Renewables provided 15% of the EU's energy in
2013, according to new data published yesterday by Eurostat, the
EU's official statistical body.
The figures show the EU is on track to meet its
20% renewables target in 2020. Transport and heat are lagging
behind progress in electricity, where wind and solar remain
relatively small contributors. The figures also show that the UK is
further behind its 2020 renewable energy target than all other
Carbon Brief breaks down the figures to show how
the EU is progressing towards its 2020 target, which sectors are
going green and where it's getting renewable energy
Member state performance
Under the headline 20% by 2020 EU renewables
target, each member state has its own
goal. These were set
in early 2008 and reflected progress at the time
and capacity to add further renewable energy by 2020. The sum of
national targets adds up to the overall 20% goal.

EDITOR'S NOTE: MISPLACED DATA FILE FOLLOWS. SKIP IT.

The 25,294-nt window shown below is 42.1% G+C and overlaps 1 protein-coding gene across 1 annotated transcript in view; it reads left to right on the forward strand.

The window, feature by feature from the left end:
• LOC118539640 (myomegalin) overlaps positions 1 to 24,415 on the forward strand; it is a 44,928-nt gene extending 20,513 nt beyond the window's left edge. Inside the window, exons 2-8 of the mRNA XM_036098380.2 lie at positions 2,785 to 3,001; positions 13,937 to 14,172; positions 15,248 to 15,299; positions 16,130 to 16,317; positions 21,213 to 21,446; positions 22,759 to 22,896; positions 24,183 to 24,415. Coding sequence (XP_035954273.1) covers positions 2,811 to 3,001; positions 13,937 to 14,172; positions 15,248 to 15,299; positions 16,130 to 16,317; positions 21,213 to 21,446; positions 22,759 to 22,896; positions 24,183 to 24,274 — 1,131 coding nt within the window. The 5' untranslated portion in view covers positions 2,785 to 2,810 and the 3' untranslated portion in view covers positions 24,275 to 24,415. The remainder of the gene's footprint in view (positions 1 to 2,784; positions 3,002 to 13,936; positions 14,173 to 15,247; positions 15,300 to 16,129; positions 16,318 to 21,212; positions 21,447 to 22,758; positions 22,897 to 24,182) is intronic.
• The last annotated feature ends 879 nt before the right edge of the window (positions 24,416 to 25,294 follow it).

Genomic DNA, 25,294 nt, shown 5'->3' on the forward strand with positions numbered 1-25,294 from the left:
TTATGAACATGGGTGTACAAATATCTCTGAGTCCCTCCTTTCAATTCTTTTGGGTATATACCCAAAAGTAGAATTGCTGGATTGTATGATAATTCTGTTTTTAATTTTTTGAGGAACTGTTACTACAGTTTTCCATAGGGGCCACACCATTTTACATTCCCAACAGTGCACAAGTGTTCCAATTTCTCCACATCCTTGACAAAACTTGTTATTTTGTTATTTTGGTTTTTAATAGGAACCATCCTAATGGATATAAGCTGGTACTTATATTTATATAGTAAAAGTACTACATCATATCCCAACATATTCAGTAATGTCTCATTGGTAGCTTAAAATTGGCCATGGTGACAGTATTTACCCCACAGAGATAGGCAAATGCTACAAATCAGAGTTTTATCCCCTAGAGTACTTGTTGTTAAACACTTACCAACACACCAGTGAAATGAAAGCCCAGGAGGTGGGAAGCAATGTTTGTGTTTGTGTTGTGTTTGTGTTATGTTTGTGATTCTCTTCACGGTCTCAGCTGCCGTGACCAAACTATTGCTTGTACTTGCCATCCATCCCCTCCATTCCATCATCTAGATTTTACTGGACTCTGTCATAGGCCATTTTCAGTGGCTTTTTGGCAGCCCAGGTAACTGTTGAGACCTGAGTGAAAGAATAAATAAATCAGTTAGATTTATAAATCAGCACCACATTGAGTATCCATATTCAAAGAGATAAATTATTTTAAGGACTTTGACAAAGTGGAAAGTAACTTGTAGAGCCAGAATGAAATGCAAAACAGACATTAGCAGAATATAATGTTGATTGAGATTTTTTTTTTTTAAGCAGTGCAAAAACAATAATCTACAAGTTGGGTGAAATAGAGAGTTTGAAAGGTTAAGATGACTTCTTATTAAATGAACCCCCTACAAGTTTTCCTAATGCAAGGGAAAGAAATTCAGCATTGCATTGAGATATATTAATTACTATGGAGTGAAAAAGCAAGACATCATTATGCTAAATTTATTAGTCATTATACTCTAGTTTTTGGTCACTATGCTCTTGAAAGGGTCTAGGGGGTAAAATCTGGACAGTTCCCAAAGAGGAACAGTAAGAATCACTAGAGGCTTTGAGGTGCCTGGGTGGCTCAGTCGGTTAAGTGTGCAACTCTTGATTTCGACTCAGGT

Progress varies widely among the 28 member states.
For instance, Sweden, which got 39% of its energy from renewables
in 2004, has a 49% target for 2020. It has already exceeded this
target by 3% (far left column, below).
Member states' gaps between their renewable energy
shares in 2013 and their targets for 2020. Sweden (SE) has exceeded
its target. The UK is furthest behind, closely followed by the
Netherlands (NE). Source:
Eurostat. Chart by Carbon Brief.
The UK is near the bottom of the pile, with a
5.1% renewable share in 2013 up from 1.2% a decade earlier. Only
the Netherlands, Luxembourg and Malta get a lower share of their
energy from renewables than the UK.
The UK is further behind its 2020 target than
any other member state, remaining 10% short of its 15% goal
for 2020 (far right column, above). Renewable energy's share of the
energy mix has grown more quickly in the UK than in most other
member states, however.
In the decade to 2013, the UK renewable share
quadrupled, a feat matched only by Belgium, Luxembourg and Malta.
The German renewable share doubled over the same